Let $S_n=1+\frac{1}{2}+\frac{1}{3}+\ldots+\frac{1}{n}$, where $n$ is a positive integer. Prove that for any real numbers $a,b,0\le a\le b\le 1$, there exist infinite many $n\in\mathbb{N}$ such that $$a<S_n-[S_n]<b$$ where $[x]$ represents the largest integer not exceeding $x$.

This problem is from China 2012 China Second Round (High school math competition) competition last problem, I think this problem has more nice methods, maybe using analytic methods.

  • $\begingroup$ HINT: Density of $\mathbb{Q}$ in $\mathbb{R}$ $\endgroup$ – Don Larynx Sep 29 '13 at 7:55
  • $\begingroup$ @DonLarynx, not all rational numbers are of the form $S_n-[S_n]$. $\endgroup$ – njguliyev Sep 29 '13 at 10:47
  • 3
    $\begingroup$ By $a\le b$ you mean $a\lt b$, right? $\endgroup$ – bof Oct 16 '13 at 12:47
  • $\begingroup$ Some proof or statement of here are not greater than following question. math.stackexchange.com/questions/2062960/… $\endgroup$ – Takahiro Waki Jan 21 '17 at 10:26

I think the direct approach works pretty well here.

Let $N > \max(a^{-1},( b - a ) ^ {-1})$, so that $S_{n+1} - S_{n} < ( b - a )$ and $S_{n+1} - S_{n} < a $ when $n > N$. Now suppose there are only finitely many $n$ with the desired property, and increase $N$ so that it's larger than the greatest index for which the property holds. Finally, let $n_{0} > N$ be smallest such that $a <S_{n_0 + 1} - \lfloor S_{n_0 + 1} \rfloor $. Then $\lfloor S_{n_0} \rfloor = \lfloor S_{n_0 + 1} \rfloor $ and $a > S_{n_0} - \lfloor S_{n_0} \rfloor $ since $S_{n_0 + 1} - S_{n_0} = \frac{1}{n_0 + 1} < a$. Then we also have $S_{n_0+1} - \lfloor S_{n_0 + 1} \rfloor < b$ since $$b > a + \frac{1}{n_0 + 1} > S_{n_0} - \lfloor S_{n_0 } \rfloor + \frac{1}{n_0+1} = S_{n_0 + 1} - \lfloor S_{n_0 + 1} \rfloor $$ Which means we've found another index where the property holds, contradicting the assumption that $N$ is larger than the largest index for which the property holds.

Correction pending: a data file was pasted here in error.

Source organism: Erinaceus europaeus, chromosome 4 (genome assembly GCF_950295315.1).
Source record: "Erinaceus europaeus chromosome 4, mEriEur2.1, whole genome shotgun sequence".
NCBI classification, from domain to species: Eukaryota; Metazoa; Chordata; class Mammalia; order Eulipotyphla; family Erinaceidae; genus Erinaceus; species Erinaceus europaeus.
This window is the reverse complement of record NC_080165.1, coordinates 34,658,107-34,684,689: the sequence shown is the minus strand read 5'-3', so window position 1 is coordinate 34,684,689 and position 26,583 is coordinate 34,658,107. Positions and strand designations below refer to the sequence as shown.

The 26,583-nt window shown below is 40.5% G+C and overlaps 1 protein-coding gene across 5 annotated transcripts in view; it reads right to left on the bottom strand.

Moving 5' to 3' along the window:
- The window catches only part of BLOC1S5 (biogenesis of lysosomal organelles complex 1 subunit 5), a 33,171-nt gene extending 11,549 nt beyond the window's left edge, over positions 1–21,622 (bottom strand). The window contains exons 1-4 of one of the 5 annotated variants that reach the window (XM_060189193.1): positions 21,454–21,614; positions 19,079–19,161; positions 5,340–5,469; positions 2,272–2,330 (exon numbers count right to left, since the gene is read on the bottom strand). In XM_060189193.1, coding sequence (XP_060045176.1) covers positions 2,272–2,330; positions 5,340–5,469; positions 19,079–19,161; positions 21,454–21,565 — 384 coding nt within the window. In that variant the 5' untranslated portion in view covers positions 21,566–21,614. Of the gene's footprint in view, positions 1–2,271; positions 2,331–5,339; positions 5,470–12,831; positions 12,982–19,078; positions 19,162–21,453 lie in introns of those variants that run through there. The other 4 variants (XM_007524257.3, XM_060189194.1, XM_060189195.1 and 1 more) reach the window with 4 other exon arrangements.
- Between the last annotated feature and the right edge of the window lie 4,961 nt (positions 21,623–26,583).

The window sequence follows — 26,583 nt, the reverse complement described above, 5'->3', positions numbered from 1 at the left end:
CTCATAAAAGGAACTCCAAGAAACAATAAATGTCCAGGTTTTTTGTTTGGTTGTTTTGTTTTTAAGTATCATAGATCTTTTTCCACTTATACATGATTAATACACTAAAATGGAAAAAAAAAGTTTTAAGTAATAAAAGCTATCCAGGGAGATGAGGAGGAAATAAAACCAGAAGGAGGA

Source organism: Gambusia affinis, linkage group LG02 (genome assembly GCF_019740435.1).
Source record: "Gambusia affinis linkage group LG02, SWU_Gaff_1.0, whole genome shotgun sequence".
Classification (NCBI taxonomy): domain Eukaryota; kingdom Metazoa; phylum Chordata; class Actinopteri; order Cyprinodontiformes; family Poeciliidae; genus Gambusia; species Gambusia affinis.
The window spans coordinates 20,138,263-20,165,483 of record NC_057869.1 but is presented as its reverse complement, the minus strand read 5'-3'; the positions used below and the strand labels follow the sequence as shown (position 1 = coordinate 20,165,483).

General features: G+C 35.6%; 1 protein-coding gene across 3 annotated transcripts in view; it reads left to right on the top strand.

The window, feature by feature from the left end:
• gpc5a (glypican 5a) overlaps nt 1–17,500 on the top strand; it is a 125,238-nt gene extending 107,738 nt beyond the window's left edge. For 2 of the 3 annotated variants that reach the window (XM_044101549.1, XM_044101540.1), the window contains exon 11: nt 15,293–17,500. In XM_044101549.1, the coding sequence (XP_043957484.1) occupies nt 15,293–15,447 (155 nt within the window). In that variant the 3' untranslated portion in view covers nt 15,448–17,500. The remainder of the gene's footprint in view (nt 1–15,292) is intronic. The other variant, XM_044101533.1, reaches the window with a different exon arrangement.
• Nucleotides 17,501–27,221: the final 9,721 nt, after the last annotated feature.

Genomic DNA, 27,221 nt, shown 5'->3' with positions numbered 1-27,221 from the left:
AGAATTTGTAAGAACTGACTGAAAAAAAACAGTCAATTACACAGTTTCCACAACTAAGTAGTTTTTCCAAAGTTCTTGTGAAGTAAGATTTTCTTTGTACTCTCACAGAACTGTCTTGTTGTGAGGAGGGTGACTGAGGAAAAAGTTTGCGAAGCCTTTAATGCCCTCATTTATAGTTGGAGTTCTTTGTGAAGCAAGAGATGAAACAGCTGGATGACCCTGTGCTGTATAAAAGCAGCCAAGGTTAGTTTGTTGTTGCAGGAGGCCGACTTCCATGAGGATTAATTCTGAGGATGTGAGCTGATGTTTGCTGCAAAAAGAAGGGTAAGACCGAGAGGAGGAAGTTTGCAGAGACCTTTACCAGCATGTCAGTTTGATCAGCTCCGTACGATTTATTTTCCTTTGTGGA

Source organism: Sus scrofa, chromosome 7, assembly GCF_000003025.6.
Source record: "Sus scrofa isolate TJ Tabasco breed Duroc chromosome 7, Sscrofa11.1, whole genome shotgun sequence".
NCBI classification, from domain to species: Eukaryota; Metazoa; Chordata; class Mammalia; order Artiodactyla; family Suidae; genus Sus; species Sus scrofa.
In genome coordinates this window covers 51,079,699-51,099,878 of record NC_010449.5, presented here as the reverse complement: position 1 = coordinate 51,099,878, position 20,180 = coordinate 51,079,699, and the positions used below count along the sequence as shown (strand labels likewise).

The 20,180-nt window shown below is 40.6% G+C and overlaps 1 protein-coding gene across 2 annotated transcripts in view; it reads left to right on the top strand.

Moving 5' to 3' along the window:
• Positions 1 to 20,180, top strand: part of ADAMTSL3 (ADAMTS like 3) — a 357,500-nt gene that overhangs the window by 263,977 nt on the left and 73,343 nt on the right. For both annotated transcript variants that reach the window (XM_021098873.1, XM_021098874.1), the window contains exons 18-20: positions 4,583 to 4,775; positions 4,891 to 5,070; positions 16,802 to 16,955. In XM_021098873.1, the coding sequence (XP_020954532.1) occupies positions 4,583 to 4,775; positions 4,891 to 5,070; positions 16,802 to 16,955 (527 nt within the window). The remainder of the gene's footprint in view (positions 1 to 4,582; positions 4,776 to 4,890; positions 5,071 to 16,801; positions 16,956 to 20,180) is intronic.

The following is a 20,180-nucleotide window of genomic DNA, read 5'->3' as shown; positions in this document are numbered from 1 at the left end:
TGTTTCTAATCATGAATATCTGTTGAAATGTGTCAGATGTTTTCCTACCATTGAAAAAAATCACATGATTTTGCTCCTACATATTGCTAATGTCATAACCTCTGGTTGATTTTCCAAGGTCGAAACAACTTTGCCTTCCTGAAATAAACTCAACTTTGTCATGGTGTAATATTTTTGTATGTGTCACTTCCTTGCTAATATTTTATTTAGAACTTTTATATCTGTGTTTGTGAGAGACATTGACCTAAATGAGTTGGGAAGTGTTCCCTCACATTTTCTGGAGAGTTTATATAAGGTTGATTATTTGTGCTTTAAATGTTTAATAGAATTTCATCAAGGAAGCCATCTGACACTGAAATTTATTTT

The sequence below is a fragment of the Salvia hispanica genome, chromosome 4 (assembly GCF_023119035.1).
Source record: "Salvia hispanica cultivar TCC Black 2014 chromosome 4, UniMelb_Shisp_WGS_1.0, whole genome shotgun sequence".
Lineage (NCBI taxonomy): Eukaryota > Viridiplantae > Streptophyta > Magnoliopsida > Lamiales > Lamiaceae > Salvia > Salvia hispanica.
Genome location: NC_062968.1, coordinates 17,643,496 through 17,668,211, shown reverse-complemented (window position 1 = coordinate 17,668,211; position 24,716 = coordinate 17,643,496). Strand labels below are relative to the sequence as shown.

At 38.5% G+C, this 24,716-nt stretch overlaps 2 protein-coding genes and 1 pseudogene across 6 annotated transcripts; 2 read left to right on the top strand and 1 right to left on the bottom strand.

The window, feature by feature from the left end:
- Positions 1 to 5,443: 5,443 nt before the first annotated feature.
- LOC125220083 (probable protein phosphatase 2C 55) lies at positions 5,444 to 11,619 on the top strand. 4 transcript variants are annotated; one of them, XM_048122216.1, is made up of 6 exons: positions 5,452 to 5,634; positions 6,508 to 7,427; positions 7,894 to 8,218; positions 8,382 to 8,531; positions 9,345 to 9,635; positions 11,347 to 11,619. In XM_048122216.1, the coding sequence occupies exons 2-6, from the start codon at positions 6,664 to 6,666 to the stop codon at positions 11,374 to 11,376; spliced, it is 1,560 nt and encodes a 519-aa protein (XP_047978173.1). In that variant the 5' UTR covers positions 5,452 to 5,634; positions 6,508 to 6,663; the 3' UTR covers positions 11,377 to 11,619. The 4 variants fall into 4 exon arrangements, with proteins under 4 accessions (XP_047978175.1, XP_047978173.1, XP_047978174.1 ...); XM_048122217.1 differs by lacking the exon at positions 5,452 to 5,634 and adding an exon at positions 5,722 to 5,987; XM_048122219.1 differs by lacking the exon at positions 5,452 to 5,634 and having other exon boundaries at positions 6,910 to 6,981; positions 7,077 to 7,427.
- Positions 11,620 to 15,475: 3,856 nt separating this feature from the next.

• $\begingroup$ How do you know that there is any $n_0$ with $a < S_{n_0 +1} - \lfloor S_{n_0 +1} \rfloor $? $\endgroup$ – PhoemueX Dec 18 '16 at 10:57
  • $\begingroup$ @PhoemueX The increments are smaller than $b-a$, but the series diverges. It's like there's a puddle a mile long, you start on one side, end on the other, and none of your steps are longer than a mile. You definitely stepped in that puddle. $\endgroup$ – Callus Dec 19 '16 at 14:11

Let $i\geqslant1/(b-a)$ and $k=\lceil S_i\rceil$. Since the sequence $(S_j)_{j\geqslant1}$ is unbounded, some values of this sequence are greater than $k+a$, hence $n=\min\{j\mid S_j\gt k+a\}$ is well defined and finite. Then $S_{n-1}\leqslant k+a\lt S_{n}$ and $n\gt i$ since $S_i\lt k+a$ hence $$ S_{n}=S_{n-1}+1/n\lt k+a+1/i\leqslant k+b. $$ Thus, $k+a\lt S_{n}\lt k+b$, in particular, $\lfloor S_{n}\rfloor=k$ and $a\lt S_{n}-\lfloor S_{n}\rfloor\lt b$.

For every $i$ large enough, this provides some $n\gt i$ such that $a\lt S_{n}-\lfloor S_{n}\rfloor\lt b$. To get infinitely many indexes $n$ such that $a\lt S_{n}-\lfloor S_{n}\rfloor\lt b$, just iterate the construction.

This approach works for every unbounded sequence $(S_n)_n$ such that $S_{n+1}-S_n\to0$.


Since $H_n = \log n +\gamma + O\left(\frac{1}{n}\right)$, it is sufficient to prove the density of the sequence $\{\log n\pmod{1}\}_{n>1}$ in $[0,1]$. But since $\sum_{n=1}^{+\infty}\log\left(\frac{n+1}{n}\right)$ diverges, there must be an element of the sequence in every sub-interval of $[0,1]$: otherwise, take an accumulation point of the sequence (it must exist, because $\{\log n\pmod{1}\}_{n>1}$ is a sequence of distinct real numbers, since all the numbers of the form $e^m$ with $m\in\mathbb{N}_0$ are irrational) and slowly move towards the right ($\log N\rightarrow \log(N+1)\rightarrow\ldots$, with the possibility to choose $N$ arbitrarily big) until falling into the chosen sub-interval.


since $$S_{2^n}=1+\dfrac{1}{2}+\dfrac{1}{3}+\dfrac{1}{4}+\cdots+\dfrac{1}{2^n}>1+\dfrac{1}{2}+\left(\dfrac{1}{2^2}+\dfrac{1}{2^2}\right)+\cdots+\left(\dfrac{1}{2^n}+\cdots+\dfrac{1}{2^n}\right)$$ so $$S_{2^n}>\dfrac{1}{2}n$$

  • $\begingroup$ This is true, but doesn't prove the "density" result the OP is looking for. $\endgroup$ – Callus Oct 16 '13 at 7:59

Your Answer

By clicking “Post Your Answer”, you agree to our terms of service, privacy policy and cookie policy

Not the answer you're looking for? Browse other questions tagged or ask your own question.